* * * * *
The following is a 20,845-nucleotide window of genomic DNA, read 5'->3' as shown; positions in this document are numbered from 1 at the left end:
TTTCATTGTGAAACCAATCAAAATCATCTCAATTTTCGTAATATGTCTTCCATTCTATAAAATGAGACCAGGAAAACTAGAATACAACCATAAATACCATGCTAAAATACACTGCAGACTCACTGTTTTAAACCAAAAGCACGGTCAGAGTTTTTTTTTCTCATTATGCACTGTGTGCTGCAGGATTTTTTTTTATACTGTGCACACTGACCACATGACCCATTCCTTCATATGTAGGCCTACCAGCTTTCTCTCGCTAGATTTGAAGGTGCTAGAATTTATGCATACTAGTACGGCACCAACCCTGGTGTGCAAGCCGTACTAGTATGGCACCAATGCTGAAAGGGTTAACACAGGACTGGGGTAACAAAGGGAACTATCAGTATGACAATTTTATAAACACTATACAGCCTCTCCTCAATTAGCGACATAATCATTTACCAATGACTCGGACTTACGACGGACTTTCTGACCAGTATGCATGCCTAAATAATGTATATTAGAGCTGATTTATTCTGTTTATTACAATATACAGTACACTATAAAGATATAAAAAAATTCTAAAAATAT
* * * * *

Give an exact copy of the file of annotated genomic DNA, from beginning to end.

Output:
The following is a 20,845-nucleotide window of genomic DNA, read 5'->3' as shown; positions in this document are numbered from 1 at the left end:
TTTCATTGTGAAACCAATCAAAATCATCTCAATTTTCGTAATATGTCTTCCATTCTATAAAATGAGACCAGGAAAACTAGAATACAACCATAAATACCATGCTAAAATACACTGCAGACTCACTGTTTTAAACCAAAAGCACGGTCAGAGTTTTTTTTTCTCATTATGCACTGTGTGCTGCAGGATTTTTTTTTATACTGTGCACACTGACCACATGACCCATTCCTTCATATGTAGGCCTACCAGCTTTCTCTCGCTAGATTTGAAGGTGCTAGAATTTATGCATACTAGTACGGCACCAACCCTGGTGTGCAAGCCGTACTAGTATGGCACCAATGCTGAAAGGGTTAACACAGGACTGGGGTAACAAAGGGAACTATCAGTATGACAATTTTATAAACACTATACAGCCTCTCCTCAATTAGCGACATAATCATTTACCAATGACTCGGACTTACGACGGACTTTCTGACCAGTATGCATGCCTAAATAATGTATATTAGAGCTGATTTATTCTGTTTATTACAATATACAGTACACTATAAAGATATAAAAAAATTCTAAAAATAT